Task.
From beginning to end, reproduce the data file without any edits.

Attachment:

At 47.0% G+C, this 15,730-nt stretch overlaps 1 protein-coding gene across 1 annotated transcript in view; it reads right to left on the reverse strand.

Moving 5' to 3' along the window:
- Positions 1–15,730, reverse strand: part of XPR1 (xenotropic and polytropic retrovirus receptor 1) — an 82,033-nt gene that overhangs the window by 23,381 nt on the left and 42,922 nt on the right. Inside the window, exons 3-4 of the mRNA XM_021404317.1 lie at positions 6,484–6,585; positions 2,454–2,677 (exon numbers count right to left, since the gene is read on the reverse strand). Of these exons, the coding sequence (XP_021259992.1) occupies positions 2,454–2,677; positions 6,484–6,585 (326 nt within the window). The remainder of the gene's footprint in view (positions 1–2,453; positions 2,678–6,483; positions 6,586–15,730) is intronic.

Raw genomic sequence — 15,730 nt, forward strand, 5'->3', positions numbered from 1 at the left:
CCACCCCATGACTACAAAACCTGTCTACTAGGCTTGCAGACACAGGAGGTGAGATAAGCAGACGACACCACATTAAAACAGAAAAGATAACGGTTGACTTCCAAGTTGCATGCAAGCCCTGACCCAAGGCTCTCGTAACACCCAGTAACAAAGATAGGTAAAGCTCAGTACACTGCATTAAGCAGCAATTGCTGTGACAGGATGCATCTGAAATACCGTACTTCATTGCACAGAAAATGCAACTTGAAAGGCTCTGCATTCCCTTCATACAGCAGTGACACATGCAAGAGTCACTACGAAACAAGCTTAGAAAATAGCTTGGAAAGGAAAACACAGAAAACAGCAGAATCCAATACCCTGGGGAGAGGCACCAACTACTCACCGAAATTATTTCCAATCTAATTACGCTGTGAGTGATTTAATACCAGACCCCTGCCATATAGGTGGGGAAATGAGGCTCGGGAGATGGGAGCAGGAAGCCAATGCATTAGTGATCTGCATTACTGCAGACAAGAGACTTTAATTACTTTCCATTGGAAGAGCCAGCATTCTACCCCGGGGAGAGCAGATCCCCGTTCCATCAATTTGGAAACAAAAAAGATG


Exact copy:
At 47.0% G+C, this 15,730-nt stretch overlaps 1 protein-coding gene across 1 annotated transcript in view; it reads right to left on the reverse strand.

Moving 5' to 3' along the window:
- Positions 1–15,730, reverse strand: part of XPR1 (xenotropic and polytropic retrovirus receptor 1) — an 82,033-nt gene that overhangs the window by 23,381 nt on the left and 42,922 nt on the right. Inside the window, exons 3-4 of the mRNA XM_021404317.1 lie at positions 6,484–6,585; positions 2,454–2,677 (exon numbers count right to left, since the gene is read on the reverse strand). Of these exons, the coding sequence (XP_021259992.1) occupies positions 2,454–2,677; positions 6,484–6,585 (326 nt within the window). The remainder of the gene's footprint in view (positions 1–2,453; positions 2,678–6,483; positions 6,586–15,730) is intronic.

Raw genomic sequence — 15,730 nt, forward strand, 5'->3', positions numbered from 1 at the left:
CCACCCCATGACTACAAAACCTGTCTACTAGGCTTGCAGACACAGGAGGTGAGATAAGCAGACGACACCACATTAAAACAGAAAAGATAACGGTTGACTTCCAAGTTGCATGCAAGCCCTGACCCAAGGCTCTCGTAACACCCAGTAACAAAGATAGGTAAAGCTCAGTACACTGCATTAAGCAGCAATTGCTGTGACAGGATGCATCTGAAATACCGTACTTCATTGCACAGAAAATGCAACTTGAAAGGCTCTGCATTCCCTTCATACAGCAGTGACACATGCAAGAGTCACTACGAAACAAGCTTAGAAAATAGCTTGGAAAGGAAAACACAGAAAACAGCAGAATCCAATACCCTGGGGAGAGGCACCAACTACTCACCGAAATTATTTCCAATCTAATTACGCTGTGAGTGATTTAATACCAGACCCCTGCCATATAGGTGGGGAAATGAGGCTCGGGAGATGGGAGCAGGAAGCCAATGCATTAGTGATCTGCATTACTGCAGACAAGAGACTTTAATTACTTTCCATTGGAAGAGCCAGCATTCTACCCCGGGGAGAGCAGATCCCCGTTCCATCAATTTGGAAACAAAAAAGATG